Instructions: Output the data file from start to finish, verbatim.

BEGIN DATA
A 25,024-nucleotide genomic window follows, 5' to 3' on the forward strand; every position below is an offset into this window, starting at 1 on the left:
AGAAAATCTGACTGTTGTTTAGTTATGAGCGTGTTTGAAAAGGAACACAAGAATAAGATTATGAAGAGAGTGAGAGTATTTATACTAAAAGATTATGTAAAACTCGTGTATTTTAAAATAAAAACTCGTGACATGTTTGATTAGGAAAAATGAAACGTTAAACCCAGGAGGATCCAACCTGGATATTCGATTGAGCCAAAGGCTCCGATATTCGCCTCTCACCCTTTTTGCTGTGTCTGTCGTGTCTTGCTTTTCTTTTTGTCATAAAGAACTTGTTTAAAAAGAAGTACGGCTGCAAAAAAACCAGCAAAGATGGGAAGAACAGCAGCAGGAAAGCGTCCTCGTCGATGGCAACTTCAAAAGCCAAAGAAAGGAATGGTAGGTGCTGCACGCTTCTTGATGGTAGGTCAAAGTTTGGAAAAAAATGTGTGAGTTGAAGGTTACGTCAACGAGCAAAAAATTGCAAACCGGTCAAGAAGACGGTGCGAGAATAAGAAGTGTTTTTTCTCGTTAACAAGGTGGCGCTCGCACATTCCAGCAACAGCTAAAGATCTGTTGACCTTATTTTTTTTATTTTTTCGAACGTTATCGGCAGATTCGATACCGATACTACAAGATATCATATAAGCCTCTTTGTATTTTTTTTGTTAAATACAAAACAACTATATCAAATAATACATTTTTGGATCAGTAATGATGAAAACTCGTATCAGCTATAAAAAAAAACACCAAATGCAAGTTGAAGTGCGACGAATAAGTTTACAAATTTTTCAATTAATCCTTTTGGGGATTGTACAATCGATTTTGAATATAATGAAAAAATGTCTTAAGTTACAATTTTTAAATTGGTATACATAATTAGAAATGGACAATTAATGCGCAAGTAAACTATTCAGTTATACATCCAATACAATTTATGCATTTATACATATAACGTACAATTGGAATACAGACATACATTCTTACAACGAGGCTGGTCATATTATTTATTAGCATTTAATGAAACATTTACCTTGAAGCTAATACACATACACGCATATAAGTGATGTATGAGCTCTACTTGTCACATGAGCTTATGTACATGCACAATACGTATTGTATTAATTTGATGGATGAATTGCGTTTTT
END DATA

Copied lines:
A 25,024-nucleotide genomic window follows, 5' to 3' on the forward strand; every position below is an offset into this window, starting at 1 on the left:
AGAAAATCTGACTGTTGTTTAGTTATGAGCGTGTTTGAAAAGGAACACAAGAATAAGATTATGAAGAGAGTGAGAGTATTTATACTAAAAGATTATGTAAAACTCGTGTATTTTAAAATAAAAACTCGTGACATGTTTGATTAGGAAAAATGAAACGTTAAACCCAGGAGGATCCAACCTGGATATTCGATTGAGCCAAAGGCTCCGATATTCGCCTCTCACCCTTTTTGCTGTGTCTGTCGTGTCTTGCTTTTCTTTTTGTCATAAAGAACTTGTTTAAAAAGAAGTACGGCTGCAAAAAAACCAGCAAAGATGGGAAGAACAGCAGCAGGAAAGCGTCCTCGTCGATGGCAACTTCAAAAGCCAAAGAAAGGAATGGTAGGTGCTGCACGCTTCTTGATGGTAGGTCAAAGTTTGGAAAAAAATGTGTGAGTTGAAGGTTACGTCAACGAGCAAAAAATTGCAAACCGGTCAAGAAGACGGTGCGAGAATAAGAAGTGTTTTTTCTCGTTAACAAGGTGGCGCTCGCACATTCCAGCAACAGCTAAAGATCTGTTGACCTTATTTTTTTTATTTTTTCGAACGTTATCGGCAGATTCGATACCGATACTACAAGATATCATATAAGCCTCTTTGTATTTTTTTTGTTAAATACAAAACAACTATATCAAATAATACATTTTTGGATCAGTAATGATGAAAACTCGTATCAGCTATAAAAAAAAACACCAAATGCAAGTTGAAGTGCGACGAATAAGTTTACAAATTTTTCAATTAATCCTTTTGGGGATTGTACAATCGATTTTGAATATAATGAAAAAATGTCTTAAGTTACAATTTTTAAATTGGTATACATAATTAGAAATGGACAATTAATGCGCAAGTAAACTATTCAGTTATACATCCAATACAATTTATGCATTTATACATATAACGTACAATTGGAATACAGACATACATTCTTACAACGAGGCTGGTCATATTATTTATTAGCATTTAATGAAACATTTACCTTGAAGCTAATACACATACACGCATATAAGTGATGTATGAGCTCTACTTGTCACATGAGCTTATGTACATGCACAATACGTATTGTATTAATTTGATGGATGAATTGCGTTTTT